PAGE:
Review: "Torchwood: Miracle Day"

Reason to watch:

Bottom line: Awesome story idea: What happens to our planet and its people when, around the globe, nobody dies anymore?

When/Where: Premieres Friday night at 10 p.m. on Starz

'Torchwood' constrained by its population

John Barrowman as Captain Jack Harkness; Mekhi Phifer

John Barrowman as Captain Jack Harkness; Mekhi Phifer as CIA agent Rex Matheson in "Torchwood: Miracle Day" (Credit: Starz /Courtesy of Starz)

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DRAMA SERIES "Torchwood: Miracle Day"

WHEN | WHERE Premieres Friday night at 10 p.m. on Starz

REASON TO WATCH Awesome story idea: What happens to our planet and its people when, around the globe, nobody dies anymore?

WHAT IT'S ABOUT That concept is such a killer (sorry) that you know the planet protectors of Torchwood are on the case. John Barrowman's swaggering immortal Captain Jack Harkness pops up in America to help save the day, just as plucky Welsh colleague Gwen (Eve Myles) arrives from her remote seaside sanctuary.

They spring into action with a couple of CIA renegades, including Mekhi Phifer's agent recently killed-but-not in a car crash. His continued pain has him gobbling drugs produced by one suspicious pharmaceutical company, represented by the perkily ubiquitous Lauren Ambrose.

Though on the run from both officialdom and evildoers, the Torchwood team still finds time for assignations -- now much more frankly portrayed (thanks, premium cable!).

MY SAY "Torchwood" followed its two fun BBC seasons by turning our worst nightmares into chilling reality in 2009's "Children of Earth" miniseries. This grown-up saga made us think, really think, about astounding, impossible, catastrophic social upheaval (the loss of every child on the planet). We felt the shock and sorrow every step of the way. So creator Russell T. Davies' new concept seemed a no-brainer. Just bring that Torchwood team to America, and let 'em loose.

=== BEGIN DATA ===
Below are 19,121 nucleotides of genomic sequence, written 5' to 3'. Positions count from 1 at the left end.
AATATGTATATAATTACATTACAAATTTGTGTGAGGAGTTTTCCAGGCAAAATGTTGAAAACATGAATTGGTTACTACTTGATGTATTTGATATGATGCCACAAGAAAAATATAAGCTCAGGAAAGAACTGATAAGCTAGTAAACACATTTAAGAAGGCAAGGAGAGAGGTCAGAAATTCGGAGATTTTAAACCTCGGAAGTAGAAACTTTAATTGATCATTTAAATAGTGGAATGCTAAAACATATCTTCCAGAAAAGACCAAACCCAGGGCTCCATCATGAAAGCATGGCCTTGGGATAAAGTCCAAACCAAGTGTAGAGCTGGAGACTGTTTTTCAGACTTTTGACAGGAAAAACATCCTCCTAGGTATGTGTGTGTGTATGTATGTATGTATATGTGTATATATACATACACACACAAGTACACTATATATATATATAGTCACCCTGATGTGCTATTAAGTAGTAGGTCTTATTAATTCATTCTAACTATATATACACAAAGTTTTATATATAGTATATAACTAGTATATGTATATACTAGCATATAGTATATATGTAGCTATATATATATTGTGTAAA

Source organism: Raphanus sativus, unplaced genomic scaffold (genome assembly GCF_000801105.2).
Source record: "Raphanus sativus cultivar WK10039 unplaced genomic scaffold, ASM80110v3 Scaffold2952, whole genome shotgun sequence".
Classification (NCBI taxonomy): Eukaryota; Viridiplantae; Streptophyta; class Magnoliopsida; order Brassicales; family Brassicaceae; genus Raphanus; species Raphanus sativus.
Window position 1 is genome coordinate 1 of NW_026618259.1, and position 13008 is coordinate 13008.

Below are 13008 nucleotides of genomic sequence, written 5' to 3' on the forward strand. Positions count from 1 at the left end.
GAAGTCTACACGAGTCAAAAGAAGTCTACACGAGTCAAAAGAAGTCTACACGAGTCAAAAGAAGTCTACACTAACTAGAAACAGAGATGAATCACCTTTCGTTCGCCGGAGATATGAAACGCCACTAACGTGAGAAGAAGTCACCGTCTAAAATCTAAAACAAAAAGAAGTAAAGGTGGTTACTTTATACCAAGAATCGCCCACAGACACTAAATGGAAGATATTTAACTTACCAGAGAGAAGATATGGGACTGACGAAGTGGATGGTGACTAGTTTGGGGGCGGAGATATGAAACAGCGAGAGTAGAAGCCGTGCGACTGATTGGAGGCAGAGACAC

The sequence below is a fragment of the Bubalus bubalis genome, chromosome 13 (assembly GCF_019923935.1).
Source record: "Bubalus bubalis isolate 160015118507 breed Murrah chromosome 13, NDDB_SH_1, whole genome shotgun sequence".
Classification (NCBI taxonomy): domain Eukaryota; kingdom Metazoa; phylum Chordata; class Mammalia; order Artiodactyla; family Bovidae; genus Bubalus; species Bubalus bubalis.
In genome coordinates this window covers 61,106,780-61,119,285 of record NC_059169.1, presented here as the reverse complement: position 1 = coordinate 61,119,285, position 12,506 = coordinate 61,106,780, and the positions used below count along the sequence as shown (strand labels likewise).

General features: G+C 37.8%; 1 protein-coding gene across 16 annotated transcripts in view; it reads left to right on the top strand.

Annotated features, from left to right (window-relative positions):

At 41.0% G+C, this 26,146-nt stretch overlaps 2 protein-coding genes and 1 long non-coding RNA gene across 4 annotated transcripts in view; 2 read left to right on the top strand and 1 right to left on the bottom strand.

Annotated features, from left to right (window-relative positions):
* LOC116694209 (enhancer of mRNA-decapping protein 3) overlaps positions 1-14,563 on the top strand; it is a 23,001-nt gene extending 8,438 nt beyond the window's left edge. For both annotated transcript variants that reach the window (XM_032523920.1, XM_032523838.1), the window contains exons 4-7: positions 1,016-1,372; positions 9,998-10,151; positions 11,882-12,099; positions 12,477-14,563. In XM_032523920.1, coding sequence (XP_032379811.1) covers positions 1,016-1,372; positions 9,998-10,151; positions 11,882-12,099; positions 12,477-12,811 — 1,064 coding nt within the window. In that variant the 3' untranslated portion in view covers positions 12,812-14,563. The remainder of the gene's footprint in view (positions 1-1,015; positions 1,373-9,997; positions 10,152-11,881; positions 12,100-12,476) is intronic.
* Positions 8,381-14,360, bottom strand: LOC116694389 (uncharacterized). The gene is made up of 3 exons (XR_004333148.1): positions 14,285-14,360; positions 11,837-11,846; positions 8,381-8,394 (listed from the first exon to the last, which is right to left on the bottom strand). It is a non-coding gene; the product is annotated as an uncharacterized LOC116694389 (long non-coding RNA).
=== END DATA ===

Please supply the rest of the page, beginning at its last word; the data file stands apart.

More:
Instead, they're constricted. Worse, they're submerged. Barrowman's ambisexual charm and humor seem marginalized as "Miracle Day" spends time with Phifer, colleague Alexa Havins and Bill Pullman's creepy pedophile killer still living after lethal injection. By the third episode, their story threads are only beginning to come together with the deliciously crafty Ambrose.

Something feels a bit "off" about this American-shot season through those first three hours. It plays procedural and choppy, in addition to being (ironically) overpopulated by characters rendered more as plot conveniences than compelling people. For such a vast and important story, "Torchwood: Miracle Day" feels strangely confined and artificial.

BOTTOM LINE Here's hoping for more by Episode 4.

GRADE B

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